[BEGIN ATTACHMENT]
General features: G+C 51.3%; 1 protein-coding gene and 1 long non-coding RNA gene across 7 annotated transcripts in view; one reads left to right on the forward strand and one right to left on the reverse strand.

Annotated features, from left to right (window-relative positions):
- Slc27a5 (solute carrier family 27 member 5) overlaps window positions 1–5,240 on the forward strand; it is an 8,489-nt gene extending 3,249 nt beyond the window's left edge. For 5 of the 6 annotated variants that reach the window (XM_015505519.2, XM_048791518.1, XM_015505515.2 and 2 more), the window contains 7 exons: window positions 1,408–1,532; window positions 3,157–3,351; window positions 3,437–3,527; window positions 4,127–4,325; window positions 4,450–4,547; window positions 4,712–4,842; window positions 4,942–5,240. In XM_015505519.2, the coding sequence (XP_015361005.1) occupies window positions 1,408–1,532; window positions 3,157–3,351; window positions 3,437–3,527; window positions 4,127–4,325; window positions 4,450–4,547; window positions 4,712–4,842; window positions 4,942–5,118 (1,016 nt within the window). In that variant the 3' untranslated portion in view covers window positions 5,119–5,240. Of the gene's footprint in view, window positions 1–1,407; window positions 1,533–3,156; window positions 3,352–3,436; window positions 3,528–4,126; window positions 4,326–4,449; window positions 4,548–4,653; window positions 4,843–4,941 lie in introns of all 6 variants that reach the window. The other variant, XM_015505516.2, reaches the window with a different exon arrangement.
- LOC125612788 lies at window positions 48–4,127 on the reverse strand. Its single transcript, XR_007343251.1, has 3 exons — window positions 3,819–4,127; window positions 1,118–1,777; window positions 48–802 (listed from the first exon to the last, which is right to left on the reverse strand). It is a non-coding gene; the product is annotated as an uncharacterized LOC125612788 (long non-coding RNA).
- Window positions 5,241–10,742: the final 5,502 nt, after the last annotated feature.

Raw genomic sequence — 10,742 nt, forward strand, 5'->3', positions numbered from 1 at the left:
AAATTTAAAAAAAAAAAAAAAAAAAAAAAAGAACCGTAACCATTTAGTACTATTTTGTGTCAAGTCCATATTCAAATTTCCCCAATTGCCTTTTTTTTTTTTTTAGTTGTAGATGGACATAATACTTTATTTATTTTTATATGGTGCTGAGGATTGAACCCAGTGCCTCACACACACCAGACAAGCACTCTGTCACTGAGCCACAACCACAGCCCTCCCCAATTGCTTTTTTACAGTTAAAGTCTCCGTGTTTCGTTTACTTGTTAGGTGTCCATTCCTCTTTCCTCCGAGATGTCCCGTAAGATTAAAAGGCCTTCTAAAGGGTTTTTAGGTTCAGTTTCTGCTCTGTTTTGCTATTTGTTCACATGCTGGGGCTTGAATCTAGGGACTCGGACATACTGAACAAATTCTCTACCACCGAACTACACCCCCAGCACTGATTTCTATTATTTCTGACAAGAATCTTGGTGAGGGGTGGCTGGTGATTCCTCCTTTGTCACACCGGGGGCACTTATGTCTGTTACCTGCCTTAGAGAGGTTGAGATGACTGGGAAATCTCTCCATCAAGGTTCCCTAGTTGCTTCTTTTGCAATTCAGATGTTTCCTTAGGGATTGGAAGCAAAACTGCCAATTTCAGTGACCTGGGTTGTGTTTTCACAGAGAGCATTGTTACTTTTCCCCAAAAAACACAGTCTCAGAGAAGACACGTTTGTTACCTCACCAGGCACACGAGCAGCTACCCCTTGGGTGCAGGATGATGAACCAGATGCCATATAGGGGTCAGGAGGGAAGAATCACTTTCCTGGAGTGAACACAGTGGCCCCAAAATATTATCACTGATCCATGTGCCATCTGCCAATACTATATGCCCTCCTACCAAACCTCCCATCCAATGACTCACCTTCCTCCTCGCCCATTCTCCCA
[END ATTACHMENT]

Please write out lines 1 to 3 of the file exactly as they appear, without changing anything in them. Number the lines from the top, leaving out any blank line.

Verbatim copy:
General features: G+C 51.3%; 1 protein-coding gene and 1 long non-coding RNA gene across 7 annotated transcripts in view; one reads left to right on the forward strand and one right to left on the reverse strand.

Annotated features, from left to right (window-relative positions):
- Slc27a5 (solute carrier family 27 member 5) overlaps window positions 1–5,240 on the forward strand; it is an 8,489-nt gene extending 3,249 nt beyond the window's left edge. For 5 of the 6 annotated variants that reach the window (XM_015505519.2, XM_048791518.1, XM_015505515.2 and 2 more), the window contains 7 exons: window positions 1,408–1,532; window positions 3,157–3,351; window positions 3,437–3,527; window positions 4,127–4,325; window positions 4,450–4,547; window positions 4,712–4,842; window positions 4,942–5,240. In XM_015505519.2, the coding sequence (XP_015361005.1) occupies window positions 1,408–1,532; window positions 3,157–3,351; window positions 3,437–3,527; window positions 4,127–4,325; window positions 4,450–4,547; window positions 4,712–4,842; window positions 4,942–5,118 (1,016 nt within the window). In that variant the 3' untranslated portion in view covers window positions 5,119–5,240. Of the gene's footprint in view, window positions 1–1,407; window positions 1,533–3,156; window positions 3,352–3,436; window positions 3,528–4,126; window positions 4,326–4,449; window positions 4,548–4,653; window positions 4,843–4,941 lie in introns of all 6 variants that reach the window. The other variant, XM_015505516.2, reaches the window with a different exon arrangement.